Fife Council has raised serious question marks over the Scottish Government’s controversial plans to create a new National Care Service.

Local authorities were invited to submit their views as part of a wide-ranging consultation on the proposals, which could significantly change the way social care is delivered across the country.

But while Fife says there is a case for a new NCS that could drive national standards and performance, council chief executive Steve Grimmond insists much more work needs to be done given areas of “uncertainty, ambiguity and lack of clarity” about the plans moving forward.

In its formal response, the council is also highly critical of moves to reduce the role of local authorities, and the absence of any detail on additional funding or firm commitments on staff pay and conditions.

The SNP’s proposals for a National Care Service, which emerged on the back of an independent review recommending improvements to social care, cover adult social care services at a minimum, but its scope could encompass all age groups and a wider range of needs including children and young people, community justice, alcohol and drug services, and social work. 

Existing Integration Joint Boards would also be reformed into Community Health and Social Care Boards (CHSCBs), which would be the local delivery vehicles for the proposed NCS, although – crucially – ministers would be accountable for the national service.

“We recognise and support the need for improvement,” Mr Grimmond acknowledged. 

“We welcome the focus on a human-rights based approach and strengthened focus on prevention. 

“We support provision which is tailored to the level of complexity and need and provides a ‘No Wrong Door’ approach to accessing care and support. 

“We support the consideration of establishing a NCS which can drive national standards, assurance and performance. 

“However, we do not support, in the absence of a detailed consideration and assessment of options, the transfer of a wide range of local government responsibilities from adult social work, through children and families and community justice as part of the NCS. 

“Simply relocating functions alone seems unlikely to drive significant improvement and, further, it risks absorbing time, focus and resource which could be better invested.

“Transferring accountability to ministers and implementing structural change will not address the broad context within which social work and social care services operate.” 

While noting that a range of issues with the current arrangements have been accurately identified as part of the consultation, Fife Council’s response underlines the fact these are largely a result of what it calls “chronic under-investment”.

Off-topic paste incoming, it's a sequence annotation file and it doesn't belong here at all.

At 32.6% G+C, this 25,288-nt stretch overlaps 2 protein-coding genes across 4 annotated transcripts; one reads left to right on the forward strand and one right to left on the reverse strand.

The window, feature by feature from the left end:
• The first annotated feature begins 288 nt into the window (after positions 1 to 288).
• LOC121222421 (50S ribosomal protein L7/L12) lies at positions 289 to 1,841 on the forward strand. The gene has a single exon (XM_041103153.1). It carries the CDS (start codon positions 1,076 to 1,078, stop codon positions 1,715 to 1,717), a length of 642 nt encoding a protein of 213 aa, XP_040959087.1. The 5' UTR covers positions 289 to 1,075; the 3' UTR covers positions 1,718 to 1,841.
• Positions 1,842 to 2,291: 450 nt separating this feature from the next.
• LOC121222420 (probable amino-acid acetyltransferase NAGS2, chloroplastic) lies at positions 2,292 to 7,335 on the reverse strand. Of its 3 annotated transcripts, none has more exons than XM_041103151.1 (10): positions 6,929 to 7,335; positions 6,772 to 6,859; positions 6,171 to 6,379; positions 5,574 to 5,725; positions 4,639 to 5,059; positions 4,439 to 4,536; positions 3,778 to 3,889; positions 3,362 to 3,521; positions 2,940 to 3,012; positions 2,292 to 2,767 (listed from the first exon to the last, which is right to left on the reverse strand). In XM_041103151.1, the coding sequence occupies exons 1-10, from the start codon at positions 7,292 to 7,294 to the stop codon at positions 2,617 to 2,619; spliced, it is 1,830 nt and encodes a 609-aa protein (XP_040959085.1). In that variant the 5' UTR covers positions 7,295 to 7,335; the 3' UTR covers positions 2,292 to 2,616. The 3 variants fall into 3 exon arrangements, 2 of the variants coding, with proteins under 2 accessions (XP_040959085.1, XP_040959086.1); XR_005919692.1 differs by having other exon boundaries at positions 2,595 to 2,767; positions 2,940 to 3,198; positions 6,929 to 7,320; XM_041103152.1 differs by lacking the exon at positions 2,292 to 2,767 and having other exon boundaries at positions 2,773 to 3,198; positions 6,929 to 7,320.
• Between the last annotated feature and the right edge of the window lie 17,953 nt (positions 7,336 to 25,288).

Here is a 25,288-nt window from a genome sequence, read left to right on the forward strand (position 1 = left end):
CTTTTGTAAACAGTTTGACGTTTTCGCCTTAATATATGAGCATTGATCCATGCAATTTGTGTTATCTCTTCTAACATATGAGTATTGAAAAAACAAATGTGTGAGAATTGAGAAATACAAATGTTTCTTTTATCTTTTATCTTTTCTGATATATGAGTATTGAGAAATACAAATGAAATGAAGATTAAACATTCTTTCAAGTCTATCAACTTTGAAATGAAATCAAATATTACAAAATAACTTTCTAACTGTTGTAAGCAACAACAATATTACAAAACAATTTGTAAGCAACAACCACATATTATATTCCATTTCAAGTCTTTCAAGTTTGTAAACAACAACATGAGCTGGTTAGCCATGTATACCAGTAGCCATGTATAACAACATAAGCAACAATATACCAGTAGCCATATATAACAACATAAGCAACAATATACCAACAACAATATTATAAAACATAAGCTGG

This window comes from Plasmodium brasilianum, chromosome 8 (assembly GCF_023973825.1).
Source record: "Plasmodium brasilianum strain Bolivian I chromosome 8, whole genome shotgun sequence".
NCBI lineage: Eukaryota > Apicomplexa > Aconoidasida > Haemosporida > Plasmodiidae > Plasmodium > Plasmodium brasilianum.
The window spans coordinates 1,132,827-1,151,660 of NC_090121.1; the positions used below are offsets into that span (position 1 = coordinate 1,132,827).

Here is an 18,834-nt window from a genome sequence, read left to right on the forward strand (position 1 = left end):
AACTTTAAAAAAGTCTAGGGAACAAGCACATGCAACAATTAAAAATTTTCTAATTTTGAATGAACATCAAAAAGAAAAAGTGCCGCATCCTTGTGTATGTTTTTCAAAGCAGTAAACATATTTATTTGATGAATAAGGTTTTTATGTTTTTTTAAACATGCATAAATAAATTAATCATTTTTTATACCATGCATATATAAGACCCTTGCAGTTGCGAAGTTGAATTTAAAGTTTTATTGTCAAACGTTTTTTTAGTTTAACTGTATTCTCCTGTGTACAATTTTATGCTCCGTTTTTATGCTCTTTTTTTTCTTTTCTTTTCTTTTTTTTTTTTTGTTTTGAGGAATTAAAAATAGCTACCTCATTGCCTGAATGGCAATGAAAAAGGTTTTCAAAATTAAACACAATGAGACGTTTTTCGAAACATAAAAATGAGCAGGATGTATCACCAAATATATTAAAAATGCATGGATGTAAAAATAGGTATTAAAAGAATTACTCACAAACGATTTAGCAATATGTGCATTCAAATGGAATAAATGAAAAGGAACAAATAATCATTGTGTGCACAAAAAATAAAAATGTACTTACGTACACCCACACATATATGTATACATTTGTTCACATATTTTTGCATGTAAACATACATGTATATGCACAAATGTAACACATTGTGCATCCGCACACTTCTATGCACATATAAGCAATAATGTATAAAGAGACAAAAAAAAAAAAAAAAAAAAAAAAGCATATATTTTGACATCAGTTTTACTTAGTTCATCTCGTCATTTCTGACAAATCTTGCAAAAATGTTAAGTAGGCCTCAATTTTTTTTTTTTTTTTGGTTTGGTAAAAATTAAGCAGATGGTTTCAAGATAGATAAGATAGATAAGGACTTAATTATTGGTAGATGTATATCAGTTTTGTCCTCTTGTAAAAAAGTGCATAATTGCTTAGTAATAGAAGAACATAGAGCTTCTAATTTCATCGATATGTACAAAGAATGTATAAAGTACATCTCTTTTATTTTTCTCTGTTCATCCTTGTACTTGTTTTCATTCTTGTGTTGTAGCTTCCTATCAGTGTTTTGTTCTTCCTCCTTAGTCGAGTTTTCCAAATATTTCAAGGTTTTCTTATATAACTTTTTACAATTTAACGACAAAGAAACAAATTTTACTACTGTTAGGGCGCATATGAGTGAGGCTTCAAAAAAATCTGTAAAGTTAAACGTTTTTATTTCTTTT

“If the proposed entitlement-based model is developed and the associated investment in services is made, improvements can be delivered better, more quickly and more effectively within existing structures, retaining critical linkages with other local government services,” Mr Grimmond added. 

If the National Care Service is taken forward, legislation would be needed next year ahead of suggested implementation in 2026.

However, many Fife councillors believe far more work needs to be done before then.

Council co-leader and Labour councillor David Ross called Fife’s response to the consultation “robust, balanced and well-argued”, but branded some of the ideas included “frankly scary”.

“The consultation document itself is pretty poor and it seems designed to support decisions that have perhaps already been made,” he added.

“It’s obvious to everyone that social care is in crisis and locally the health and social care partnership lacks the resilience to cope properly in the current circumstances.

“With the right funding, a lot of investments could be made now rather than waiting for a National Care Service to be set up.”

Mr Ross was also critical about the current ambiguity on what would happen to staff, suggesting that around 2,500 employees may have to transfer over to a central agency with no details on what it would mean for terms and conditions, pensions and VAT.

Liberal Democrat group leader Councillor TIm Brett urged the Scottish Government to consider Fife’s response carefully.

And he noted: “During times of restructuring, your senior staff are continually looking over their shoulder, wondering if they are going to have a job, asking ‘is it going to be here or is it going to be somewhere else?’

“So instead of focusing on the immediate crisis, the whole service goes into a state of flux while these decisions take place.”

Conservative councillor Tony Miklinski described the proposals as “pretty appalling” in their current state, adding: “To chronically under-fund social care then propose that ministerial control will fix that at a sweep is disrespectful and plain wrong.”

Council co-leader and SNP group leader Councillor David Alexander welcomed what he described as a “balanced” response to the consultation, but sought to address the funding criticisms.

“I’ve been a councillor a long time and 20 years ago we were talking about the demographic timebomb – that timebomb is here,” he stressed.

“COSLA’s report into this did mention that social care had received a 13 per cent real term increase in funding but this increase has not been enough to keep pace with the increase in demand due to demographic pressures.

“We need a system that deals with that, and how we get there is the debate.”